Is the EV a dead horse the auto industry is flogging, or is it the loss-leading investment carmakers have to make if they hope to have a future?
The price drop, clearly, has been working for Nissan thus far, as it is selling more Leafs this year. According to the company, Nissan Leaf sales in July were 1,864 units, up 371.9 percent over last year. Year-to-date sales are 11,703, marking an increase of 230.3 percent over the same period in 2012.
Indeed, Nissan has been selling consistently about 2,000 units per month since March (when the production of Leaf in Tenn. moved in full swing), in contrast to January and February this year when the company sold only about 650 units a month.
There is no doubt about an overall sales increase of EVs in the United States.
In mid-July, the US Dept. of Energy pointed out that plug-in electric vehicle (PEV) sales tripled from about 17,000 in 2011 to about 52,000 in 2012. During the first six months of 2013, Americans bought some 40,000 plug-in electric vehicles (PEV), more than twice as many as during the same period in 2012.
Further, according to Environmental News Network, the Electric Drive Transportation Association has released figures showing that US electric cars outsold their hybrid counterparts in the first half of 2013 by 22,712 to 18,335.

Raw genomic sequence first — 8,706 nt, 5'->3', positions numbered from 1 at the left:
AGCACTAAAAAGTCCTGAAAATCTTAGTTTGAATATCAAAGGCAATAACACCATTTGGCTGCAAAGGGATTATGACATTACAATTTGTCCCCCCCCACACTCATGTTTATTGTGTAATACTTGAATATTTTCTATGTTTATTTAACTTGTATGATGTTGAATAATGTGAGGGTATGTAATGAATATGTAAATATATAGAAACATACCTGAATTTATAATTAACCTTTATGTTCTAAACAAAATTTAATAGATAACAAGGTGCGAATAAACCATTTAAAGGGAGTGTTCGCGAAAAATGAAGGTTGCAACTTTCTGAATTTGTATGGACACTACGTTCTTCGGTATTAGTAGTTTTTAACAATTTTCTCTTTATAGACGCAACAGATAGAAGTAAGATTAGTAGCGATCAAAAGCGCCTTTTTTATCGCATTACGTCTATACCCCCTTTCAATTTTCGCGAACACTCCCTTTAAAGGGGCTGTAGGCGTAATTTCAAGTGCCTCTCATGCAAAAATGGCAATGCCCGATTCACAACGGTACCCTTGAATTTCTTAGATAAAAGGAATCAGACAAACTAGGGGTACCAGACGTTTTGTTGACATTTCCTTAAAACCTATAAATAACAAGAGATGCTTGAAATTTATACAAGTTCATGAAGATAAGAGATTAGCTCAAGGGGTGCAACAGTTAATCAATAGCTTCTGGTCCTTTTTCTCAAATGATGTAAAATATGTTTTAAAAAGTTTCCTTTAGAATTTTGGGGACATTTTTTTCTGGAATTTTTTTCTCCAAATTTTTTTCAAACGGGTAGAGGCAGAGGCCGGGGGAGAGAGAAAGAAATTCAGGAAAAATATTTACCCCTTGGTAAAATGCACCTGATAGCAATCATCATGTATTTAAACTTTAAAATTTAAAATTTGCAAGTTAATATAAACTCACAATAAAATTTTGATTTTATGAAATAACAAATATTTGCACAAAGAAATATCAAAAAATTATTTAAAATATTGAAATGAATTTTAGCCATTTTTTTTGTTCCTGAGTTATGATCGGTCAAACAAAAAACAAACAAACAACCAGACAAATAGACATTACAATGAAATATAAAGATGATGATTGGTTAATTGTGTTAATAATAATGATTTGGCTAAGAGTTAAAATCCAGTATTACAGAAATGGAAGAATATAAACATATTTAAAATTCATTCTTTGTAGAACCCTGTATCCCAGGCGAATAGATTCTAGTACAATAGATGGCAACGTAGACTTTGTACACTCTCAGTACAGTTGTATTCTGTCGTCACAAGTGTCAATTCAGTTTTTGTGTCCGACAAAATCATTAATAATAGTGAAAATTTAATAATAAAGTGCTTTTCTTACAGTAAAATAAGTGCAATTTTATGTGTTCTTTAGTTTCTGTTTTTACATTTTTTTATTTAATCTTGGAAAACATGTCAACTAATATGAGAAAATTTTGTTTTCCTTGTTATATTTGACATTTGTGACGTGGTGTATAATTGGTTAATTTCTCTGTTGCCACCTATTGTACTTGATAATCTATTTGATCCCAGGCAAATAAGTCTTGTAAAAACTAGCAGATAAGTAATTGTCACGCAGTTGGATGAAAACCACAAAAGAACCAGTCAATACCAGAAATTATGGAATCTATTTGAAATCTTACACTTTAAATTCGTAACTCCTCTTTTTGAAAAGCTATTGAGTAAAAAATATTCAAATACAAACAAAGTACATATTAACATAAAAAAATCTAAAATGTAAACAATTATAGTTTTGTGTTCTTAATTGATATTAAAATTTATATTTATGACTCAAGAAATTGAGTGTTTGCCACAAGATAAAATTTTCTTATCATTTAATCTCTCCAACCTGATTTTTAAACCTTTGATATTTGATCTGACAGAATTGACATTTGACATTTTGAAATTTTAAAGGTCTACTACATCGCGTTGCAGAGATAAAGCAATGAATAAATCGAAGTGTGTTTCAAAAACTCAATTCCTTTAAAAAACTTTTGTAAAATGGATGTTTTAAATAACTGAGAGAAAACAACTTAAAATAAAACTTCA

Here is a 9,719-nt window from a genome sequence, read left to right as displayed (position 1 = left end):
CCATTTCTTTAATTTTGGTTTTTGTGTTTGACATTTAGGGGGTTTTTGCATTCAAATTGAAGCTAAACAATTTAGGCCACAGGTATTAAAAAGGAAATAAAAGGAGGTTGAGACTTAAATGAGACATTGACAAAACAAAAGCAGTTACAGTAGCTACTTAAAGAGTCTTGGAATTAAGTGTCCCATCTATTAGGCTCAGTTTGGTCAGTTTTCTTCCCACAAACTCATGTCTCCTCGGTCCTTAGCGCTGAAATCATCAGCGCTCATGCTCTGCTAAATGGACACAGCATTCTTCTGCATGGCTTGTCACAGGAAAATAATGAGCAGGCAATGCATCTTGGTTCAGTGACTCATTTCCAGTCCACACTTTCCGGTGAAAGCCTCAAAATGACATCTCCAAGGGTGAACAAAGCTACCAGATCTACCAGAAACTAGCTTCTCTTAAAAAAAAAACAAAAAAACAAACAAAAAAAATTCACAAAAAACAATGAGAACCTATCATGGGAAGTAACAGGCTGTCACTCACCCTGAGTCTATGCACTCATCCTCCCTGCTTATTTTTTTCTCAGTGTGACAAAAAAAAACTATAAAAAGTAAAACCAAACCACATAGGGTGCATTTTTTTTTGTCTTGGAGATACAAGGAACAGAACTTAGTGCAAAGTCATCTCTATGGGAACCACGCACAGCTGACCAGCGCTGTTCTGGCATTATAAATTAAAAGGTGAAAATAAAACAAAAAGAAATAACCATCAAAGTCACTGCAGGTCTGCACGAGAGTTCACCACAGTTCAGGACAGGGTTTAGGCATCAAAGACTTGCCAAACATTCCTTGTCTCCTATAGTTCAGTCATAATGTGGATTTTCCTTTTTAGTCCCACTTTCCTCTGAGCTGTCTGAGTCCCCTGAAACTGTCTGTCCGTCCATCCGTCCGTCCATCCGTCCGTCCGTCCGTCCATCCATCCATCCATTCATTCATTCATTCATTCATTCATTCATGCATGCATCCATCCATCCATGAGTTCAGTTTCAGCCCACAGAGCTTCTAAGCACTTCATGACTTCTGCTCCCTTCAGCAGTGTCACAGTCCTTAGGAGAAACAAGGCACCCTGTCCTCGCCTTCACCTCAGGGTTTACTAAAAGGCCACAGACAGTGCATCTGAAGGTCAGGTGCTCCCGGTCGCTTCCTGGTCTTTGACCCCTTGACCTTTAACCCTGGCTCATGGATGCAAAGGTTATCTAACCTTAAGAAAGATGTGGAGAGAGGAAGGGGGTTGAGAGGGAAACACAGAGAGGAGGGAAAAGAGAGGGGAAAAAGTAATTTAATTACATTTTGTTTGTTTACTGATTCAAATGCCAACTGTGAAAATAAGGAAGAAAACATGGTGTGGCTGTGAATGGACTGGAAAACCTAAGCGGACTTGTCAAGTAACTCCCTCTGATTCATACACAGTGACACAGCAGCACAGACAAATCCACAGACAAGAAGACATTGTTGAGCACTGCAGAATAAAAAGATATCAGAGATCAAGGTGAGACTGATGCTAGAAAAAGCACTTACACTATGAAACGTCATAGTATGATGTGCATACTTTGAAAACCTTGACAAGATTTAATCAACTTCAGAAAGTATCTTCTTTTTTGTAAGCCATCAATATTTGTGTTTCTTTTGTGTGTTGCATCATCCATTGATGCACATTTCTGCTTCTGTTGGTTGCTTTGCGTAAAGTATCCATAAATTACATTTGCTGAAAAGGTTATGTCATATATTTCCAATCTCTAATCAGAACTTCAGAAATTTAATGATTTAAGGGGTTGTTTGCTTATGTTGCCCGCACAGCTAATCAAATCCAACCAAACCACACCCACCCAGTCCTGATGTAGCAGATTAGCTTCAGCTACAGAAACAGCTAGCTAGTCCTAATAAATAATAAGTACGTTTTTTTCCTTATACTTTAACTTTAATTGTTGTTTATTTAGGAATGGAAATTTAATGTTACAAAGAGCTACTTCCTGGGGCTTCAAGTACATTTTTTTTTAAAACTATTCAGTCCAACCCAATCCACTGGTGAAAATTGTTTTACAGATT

EVs ain't smartphones
While these data points help illustrate the momentum behind EVs, the reality is that combined sales of EVs and plug-in hybrids still total less than 1 percent of cars sold in the US.
While EV advocates see in that momentum the automotive industry's play to reach a critical point to turn EV into a mass market car, EV skeptics find the 1 percent penetration in overall sales of the US market hopelessly slow and seriously flawed.
In reading a number of media reports about GM's latest price cut on Chevy Volt, I came acroos an article by Automotive News in which Jon Bereisa, CEO of consulting firm Auto Lectrification and the systems architect for the Volt during its creation, was quoted:
People forget that this was brand-new technology. Of course the price will fall... The price of your smartphone doesn't go up. It goes down.
Well, the problem, unlike smartphones, is the technology curve to bring down the cost of basic technology building blocks (such as batteries) for EVs looks so much steeper than any smartphone component. Unlike smartphones, with which Chinese fabless chip companies, China-based OEMs, and the Chinese market have played a major role in creating the $50 smartphone boom, US and Japanese carmakers can't count on China to boost their numbers.